How to Build Safer Guardrails
Toprails should be about 42 inches above the walking/working surface. On window openings where the bottom sill is less than 39 inches high, you will still have to install a toprail at 42 inches. Follow these rules when building guardrails:
- Be sure that the materials you use to build the guardrails are strong enough to stop a fall. The top rails should be able to take 200 pounds of load without moving more than a couple of inches.
- Be sure the top and midrails are at least one-quarter inch thick, and make sure they go all the way around any openings or holes.
- The height of the guardrail should be near your center of gravity, about hip high.
- The midrail is placed midway between the toprail and the walking/working surface, about 21 inches.
- Don't use plastic banding for top rails or midrails. Plastic banding is too sharp and not necessarily strong or sturdy enough to protect you.
- Screens or mesh can be used in place of a midrail. Install the screen between the toprail and the walking/working surface and be sure to cover the entire opening.
- Keep the rails from extending too far past their upright posts so you don't get hit by them or bump into them. A little extension is OK, but not so much that it can cause an injury.
- To ensure that guardrails remain safe during the life of the job, keep the wood smooth in order to prevent splinters and the snagging of clothes.
Particular Hazards to Watch For
- Drywalling. Drywallers sometimes remove guardrails during their work. To help ensure that the guardrails remain in place, install the guardrail upright in a location detached and away from the wall. That way, the drywallers can still get to the wall to do their jobs quickly and efficiently, and both you and the drywallers can still be protected from fall hazards.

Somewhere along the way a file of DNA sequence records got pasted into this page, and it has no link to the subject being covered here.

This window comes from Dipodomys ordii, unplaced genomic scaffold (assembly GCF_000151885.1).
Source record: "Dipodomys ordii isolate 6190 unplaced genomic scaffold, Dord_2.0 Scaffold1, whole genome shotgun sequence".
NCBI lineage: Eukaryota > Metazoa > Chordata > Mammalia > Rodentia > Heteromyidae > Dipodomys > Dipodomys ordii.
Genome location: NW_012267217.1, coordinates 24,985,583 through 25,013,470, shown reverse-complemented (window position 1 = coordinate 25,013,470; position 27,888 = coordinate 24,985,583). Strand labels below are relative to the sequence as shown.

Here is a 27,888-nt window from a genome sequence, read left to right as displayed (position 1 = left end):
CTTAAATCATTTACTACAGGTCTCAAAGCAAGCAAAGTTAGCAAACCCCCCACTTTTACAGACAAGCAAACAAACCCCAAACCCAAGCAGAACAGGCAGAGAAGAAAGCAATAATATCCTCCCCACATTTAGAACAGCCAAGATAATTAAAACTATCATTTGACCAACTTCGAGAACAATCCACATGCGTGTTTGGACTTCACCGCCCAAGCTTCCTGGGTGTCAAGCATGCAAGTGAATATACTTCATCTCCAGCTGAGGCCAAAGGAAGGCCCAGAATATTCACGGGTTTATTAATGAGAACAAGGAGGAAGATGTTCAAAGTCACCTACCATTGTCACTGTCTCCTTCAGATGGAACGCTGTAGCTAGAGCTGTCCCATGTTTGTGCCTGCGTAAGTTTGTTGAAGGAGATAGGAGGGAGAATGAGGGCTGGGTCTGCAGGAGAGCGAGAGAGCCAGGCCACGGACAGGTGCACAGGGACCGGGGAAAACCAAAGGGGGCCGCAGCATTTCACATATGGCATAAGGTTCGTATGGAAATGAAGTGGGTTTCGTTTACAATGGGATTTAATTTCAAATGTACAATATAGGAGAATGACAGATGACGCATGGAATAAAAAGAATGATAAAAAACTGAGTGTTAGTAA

- Stilts, Ladders and Scaffolds. A guardrail cannot stop your fall if you are higher than the protection. If you use stilts, ladders or scaffolds near fall hazards, raise the height of the guardrails as much as you have raised yourself above the walking/working surface. If your stilts are three feet high, then you need to raise your guardrail and toprail another three feet so your protection remains hip high to you when you are on stilts.
- Keep an eye out for fall hazards during the entire job. Because your job site changes as the work progresses, you need to be on the lookout for new fall hazards and continue to install guardrails or some other kind of fall protection as needed throughout the job.
For more information, contact Robert Matuga, director, Labor, Safety & Health Services at 800-368-5242 x8507.
The complete Toolbox Safety Talks series and other safety training information are available through BuilderBooks.com or by calling 800-223-2665. NAHB Toolbox Safety Talks are available in English and English-Spanish editions.
NAHB Toolbox Safety Talks are designed to supplement your employee safety training program and help you identify those areas where you may need to develop additional safety training for your employees.
Each individual talk is intended to be used as a brief, job site training session of approximately 15 minutes. Each talk includes questions that encourage employees to share their experiences about working safely or accidents that they may have been involved in. Hearing others talk about what has happened to them will make the reality of injuries more apparent, and the safety message much clearer.
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